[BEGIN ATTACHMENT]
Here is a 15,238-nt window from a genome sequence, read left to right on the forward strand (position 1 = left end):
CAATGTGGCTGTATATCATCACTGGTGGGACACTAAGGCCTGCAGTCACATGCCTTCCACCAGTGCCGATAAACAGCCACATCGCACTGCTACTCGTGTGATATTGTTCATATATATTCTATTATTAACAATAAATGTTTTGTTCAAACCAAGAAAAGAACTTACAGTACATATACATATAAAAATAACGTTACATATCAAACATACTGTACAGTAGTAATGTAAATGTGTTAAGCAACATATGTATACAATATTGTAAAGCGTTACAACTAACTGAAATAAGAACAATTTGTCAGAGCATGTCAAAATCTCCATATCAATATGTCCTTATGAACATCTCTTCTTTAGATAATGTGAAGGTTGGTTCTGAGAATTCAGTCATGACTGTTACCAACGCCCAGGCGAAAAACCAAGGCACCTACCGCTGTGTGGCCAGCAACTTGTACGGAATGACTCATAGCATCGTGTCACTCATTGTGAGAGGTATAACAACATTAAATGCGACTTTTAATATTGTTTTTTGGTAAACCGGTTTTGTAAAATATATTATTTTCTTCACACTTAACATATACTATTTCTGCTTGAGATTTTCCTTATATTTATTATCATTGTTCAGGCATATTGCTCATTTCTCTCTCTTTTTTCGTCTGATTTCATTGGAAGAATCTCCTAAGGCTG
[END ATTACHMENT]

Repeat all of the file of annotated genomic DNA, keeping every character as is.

Here is a 15,238-nt window from a genome sequence, read left to right on the forward strand (position 1 = left end):
CAATGTGGCTGTATATCATCACTGGTGGGACACTAAGGCCTGCAGTCACATGCCTTCCACCAGTGCCGATAAACAGCCACATCGCACTGCTACTCGTGTGATATTGTTCATATATATTCTATTATTAACAATAAATGTTTTGTTCAAACCAAGAAAAGAACTTACAGTACATATACATATAAAAATAACGTTACATATCAAACATACTGTACAGTAGTAATGTAAATGTGTTAAGCAACATATGTATACAATATTGTAAAGCGTTACAACTAACTGAAATAAGAACAATTTGTCAGAGCATGTCAAAATCTCCATATCAATATGTCCTTATGAACATCTCTTCTTTAGATAATGTGAAGGTTGGTTCTGAGAATTCAGTCATGACTGTTACCAACGCCCAGGCGAAAAACCAAGGCACCTACCGCTGTGTGGCCAGCAACTTGTACGGAATGACTCATAGCATCGTGTCACTCATTGTGAGAGGTATAACAACATTAAATGCGACTTTTAATATTGTTTTTTGGTAAACCGGTTTTGTAAAATATATTATTTTCTTCACACTTAACATATACTATTTCTGCTTGAGATTTTCCTTATATTTATTATCATTGTTCAGGCATATTGCTCATTTCTCTCTCTTTTTTCGTCTGATTTCATTGGAAGAATCTCCTAAGGCTG